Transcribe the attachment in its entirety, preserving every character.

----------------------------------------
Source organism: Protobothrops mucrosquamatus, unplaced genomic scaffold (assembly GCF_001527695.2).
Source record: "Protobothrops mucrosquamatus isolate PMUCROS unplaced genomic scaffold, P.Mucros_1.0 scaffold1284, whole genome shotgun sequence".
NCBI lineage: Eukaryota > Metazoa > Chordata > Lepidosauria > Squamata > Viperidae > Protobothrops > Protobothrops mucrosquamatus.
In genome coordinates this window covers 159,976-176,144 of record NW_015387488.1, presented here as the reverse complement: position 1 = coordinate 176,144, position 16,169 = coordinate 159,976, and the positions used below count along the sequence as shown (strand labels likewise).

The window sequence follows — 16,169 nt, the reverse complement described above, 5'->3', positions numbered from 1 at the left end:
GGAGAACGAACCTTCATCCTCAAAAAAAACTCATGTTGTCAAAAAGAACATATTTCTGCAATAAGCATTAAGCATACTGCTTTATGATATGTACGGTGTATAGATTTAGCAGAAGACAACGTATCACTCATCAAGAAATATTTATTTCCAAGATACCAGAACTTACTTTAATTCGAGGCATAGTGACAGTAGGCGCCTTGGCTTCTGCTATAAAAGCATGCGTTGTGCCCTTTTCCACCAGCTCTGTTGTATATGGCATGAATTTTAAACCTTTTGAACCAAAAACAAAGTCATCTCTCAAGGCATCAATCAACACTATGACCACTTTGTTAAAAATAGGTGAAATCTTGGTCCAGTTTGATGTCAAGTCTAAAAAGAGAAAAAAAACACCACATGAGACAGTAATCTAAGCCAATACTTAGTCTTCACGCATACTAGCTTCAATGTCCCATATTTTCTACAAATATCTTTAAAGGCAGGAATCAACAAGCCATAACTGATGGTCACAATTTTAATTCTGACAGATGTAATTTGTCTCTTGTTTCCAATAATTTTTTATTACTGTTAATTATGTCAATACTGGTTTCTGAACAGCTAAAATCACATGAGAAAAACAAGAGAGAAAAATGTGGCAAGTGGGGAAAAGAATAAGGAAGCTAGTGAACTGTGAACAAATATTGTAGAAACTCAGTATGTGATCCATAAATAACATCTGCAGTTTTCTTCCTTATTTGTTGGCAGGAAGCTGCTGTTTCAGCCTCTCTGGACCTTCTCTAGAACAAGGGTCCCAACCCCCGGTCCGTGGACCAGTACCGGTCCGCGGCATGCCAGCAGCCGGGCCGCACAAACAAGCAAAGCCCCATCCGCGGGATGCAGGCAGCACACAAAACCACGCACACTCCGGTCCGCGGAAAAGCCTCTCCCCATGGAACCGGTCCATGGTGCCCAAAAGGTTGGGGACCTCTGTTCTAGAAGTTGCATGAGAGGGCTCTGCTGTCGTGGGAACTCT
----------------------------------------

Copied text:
Source organism: Protobothrops mucrosquamatus, unplaced genomic scaffold (assembly GCF_001527695.2).
Source record: "Protobothrops mucrosquamatus isolate PMUCROS unplaced genomic scaffold, P.Mucros_1.0 scaffold1284, whole genome shotgun sequence".
NCBI lineage: Eukaryota > Metazoa > Chordata > Lepidosauria > Squamata > Viperidae > Protobothrops > Protobothrops mucrosquamatus.
In genome coordinates this window covers 159,976-176,144 of record NW_015387488.1, presented here as the reverse complement: position 1 = coordinate 176,144, position 16,169 = coordinate 159,976, and the positions used below count along the sequence as shown (strand labels likewise).

The window sequence follows — 16,169 nt, the reverse complement described above, 5'->3', positions numbered from 1 at the left end:
GGAGAACGAACCTTCATCCTCAAAAAAAACTCATGTTGTCAAAAAGAACATATTTCTGCAATAAGCATTAAGCATACTGCTTTATGATATGTACGGTGTATAGATTTAGCAGAAGACAACGTATCACTCATCAAGAAATATTTATTTCCAAGATACCAGAACTTACTTTAATTCGAGGCATAGTGACAGTAGGCGCCTTGGCTTCTGCTATAAAAGCATGCGTTGTGCCCTTTTCCACCAGCTCTGTTGTATATGGCATGAATTTTAAACCTTTTGAACCAAAAACAAAGTCATCTCTCAAGGCATCAATCAACACTATGACCACTTTGTTAAAAATAGGTGAAATCTTGGTCCAGTTTGATGTCAAGTCTAAAAAGAGAAAAAAAACACCACATGAGACAGTAATCTAAGCCAATACTTAGTCTTCACGCATACTAGCTTCAATGTCCCATATTTTCTACAAATATCTTTAAAGGCAGGAATCAACAAGCCATAACTGATGGTCACAATTTTAATTCTGACAGATGTAATTTGTCTCTTGTTTCCAATAATTTTTTATTACTGTTAATTATGTCAATACTGGTTTCTGAACAGCTAAAATCACATGAGAAAAACAAGAGAGAAAAATGTGGCAAGTGGGGAAAAGAATAAGGAAGCTAGTGAACTGTGAACAAATATTGTAGAAACTCAGTATGTGATCCATAAATAACATCTGCAGTTTTCTTCCTTATTTGTTGGCAGGAAGCTGCTGTTTCAGCCTCTCTGGACCTTCTCTAGAACAAGGGTCCCAACCCCCGGTCCGTGGACCAGTACCGGTCCGCGGCATGCCAGCAGCCGGGCCGCACAAACAAGCAAAGCCCCATCCGCGGGATGCAGGCAGCACACAAAACCACGCACACTCCGGTCCGCGGAAAAGCCTCTCCCCATGGAACCGGTCCATGGTGCCCAAAAGGTTGGGGACCTCTGTTCTAGAAGTTGCATGAGAGGGCTCTGCTGTCGTGGGAACTCT